Google Nexus Q: The A/V Android That Stays In Your Living Room

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We had been expecting to learn about Android 4.1 Jelly Bean and the Nexus 7 tablet today, but Google had one more bit of Android news to share, unveiling the Nexus Q “social streaming media player”.

You can think of the Nexus Q as an Android that you keep permanently wired-up to your entertainment system, through a combination of HDMI-out with both analog and optical digital audio outputs. When hooked-up to your home network over WiFi or the wired Ethernet port, it can stream your collection of Google Play media to your TV and stereo system.

At its heart, the Nexus Q sounds very much like any other Android, with a dual-core OMAP4 chip, gigabyte of RAM, 16GB of internal flash, and support for Bluetooth and NFC. As you can clearly see, though, its external appearance is very much different from any Android we’ve ever seen before. The ring that bisects it contains 32 multicolored LEDs, letting it pulse along to music as it plays back.

If you’ve got multiple Nexus Qs in your house, you’ll be able to route music or video to one device in particular straight from your Android phone. Guests can contribute their own songs to the Q’s playlist while visiting, or just pick-up a video they have on their Google Play account right from where they stopped watching on another device earlier. It supports media on Google Play Movies and TV, Google Music, as well as YouTube.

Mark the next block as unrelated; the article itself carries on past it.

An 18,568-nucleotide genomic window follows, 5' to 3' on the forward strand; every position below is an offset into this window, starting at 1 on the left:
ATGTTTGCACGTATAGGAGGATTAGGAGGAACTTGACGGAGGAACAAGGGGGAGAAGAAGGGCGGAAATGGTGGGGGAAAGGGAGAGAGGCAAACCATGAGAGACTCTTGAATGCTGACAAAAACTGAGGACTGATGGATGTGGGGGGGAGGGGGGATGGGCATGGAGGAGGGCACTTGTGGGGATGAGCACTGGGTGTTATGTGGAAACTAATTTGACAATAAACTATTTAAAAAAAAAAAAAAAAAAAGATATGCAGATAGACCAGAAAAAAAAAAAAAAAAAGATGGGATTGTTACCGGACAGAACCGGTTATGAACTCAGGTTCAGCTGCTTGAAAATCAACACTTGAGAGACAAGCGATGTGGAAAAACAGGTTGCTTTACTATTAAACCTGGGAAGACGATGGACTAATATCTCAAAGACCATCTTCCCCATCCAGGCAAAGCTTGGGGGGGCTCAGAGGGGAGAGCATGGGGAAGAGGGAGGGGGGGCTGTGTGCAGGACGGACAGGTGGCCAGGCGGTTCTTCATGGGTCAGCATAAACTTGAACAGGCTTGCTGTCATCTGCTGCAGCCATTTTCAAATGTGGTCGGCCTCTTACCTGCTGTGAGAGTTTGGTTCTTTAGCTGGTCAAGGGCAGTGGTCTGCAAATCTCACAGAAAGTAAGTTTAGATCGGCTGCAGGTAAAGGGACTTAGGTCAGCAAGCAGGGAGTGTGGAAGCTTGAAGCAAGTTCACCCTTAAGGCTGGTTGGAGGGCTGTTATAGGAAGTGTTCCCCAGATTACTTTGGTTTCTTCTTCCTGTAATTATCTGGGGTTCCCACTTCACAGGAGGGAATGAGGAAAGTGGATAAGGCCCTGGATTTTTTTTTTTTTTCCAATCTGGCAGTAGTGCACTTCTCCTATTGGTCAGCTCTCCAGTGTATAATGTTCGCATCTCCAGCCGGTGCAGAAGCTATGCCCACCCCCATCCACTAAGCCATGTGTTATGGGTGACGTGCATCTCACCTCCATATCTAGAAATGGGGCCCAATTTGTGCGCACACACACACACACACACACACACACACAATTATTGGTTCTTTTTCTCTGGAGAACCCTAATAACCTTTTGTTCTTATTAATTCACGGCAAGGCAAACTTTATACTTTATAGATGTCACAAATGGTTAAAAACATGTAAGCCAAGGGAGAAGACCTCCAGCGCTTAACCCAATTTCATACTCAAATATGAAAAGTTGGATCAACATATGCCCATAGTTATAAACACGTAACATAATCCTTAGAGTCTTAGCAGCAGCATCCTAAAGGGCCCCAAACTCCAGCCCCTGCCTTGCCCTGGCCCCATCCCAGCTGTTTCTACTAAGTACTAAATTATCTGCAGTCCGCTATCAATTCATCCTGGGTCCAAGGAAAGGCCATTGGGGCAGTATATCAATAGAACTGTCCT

While the Q’s optical out will interface nicely with your big surround-sound system, the device has a built-in 25W amp to drive speakers directly. The choice of banana jacks to connect them is a little odd, but it should resonate with audiophiles.

Google is accepting pre-orders for the Nexus Q now, which should ship in two to three weeks. The social streamer will run you just under $300.

Source: Google

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About The Author
Stephen Schenck
Stephen has been writing about electronics since 2008, which only serves to frustrate him that he waited so long to combine his love of gadgets and his degree in writing. In his spare time, he collects console and arcade game hardware, is a motorcycle enthusiast, and enjoys trapping blue crabs. Stephen's first mobile device was a 624 MHz Dell Axim X30, which he's convinced is still a viable platform. Stephen longs for a market where phones are sold independently of service, and bandwidth is cheap and plentiful; he's not holding his breath. In the meantime, he devours smartphone news and tries to sort out the juicy bitsRead more about Stephen Schenck!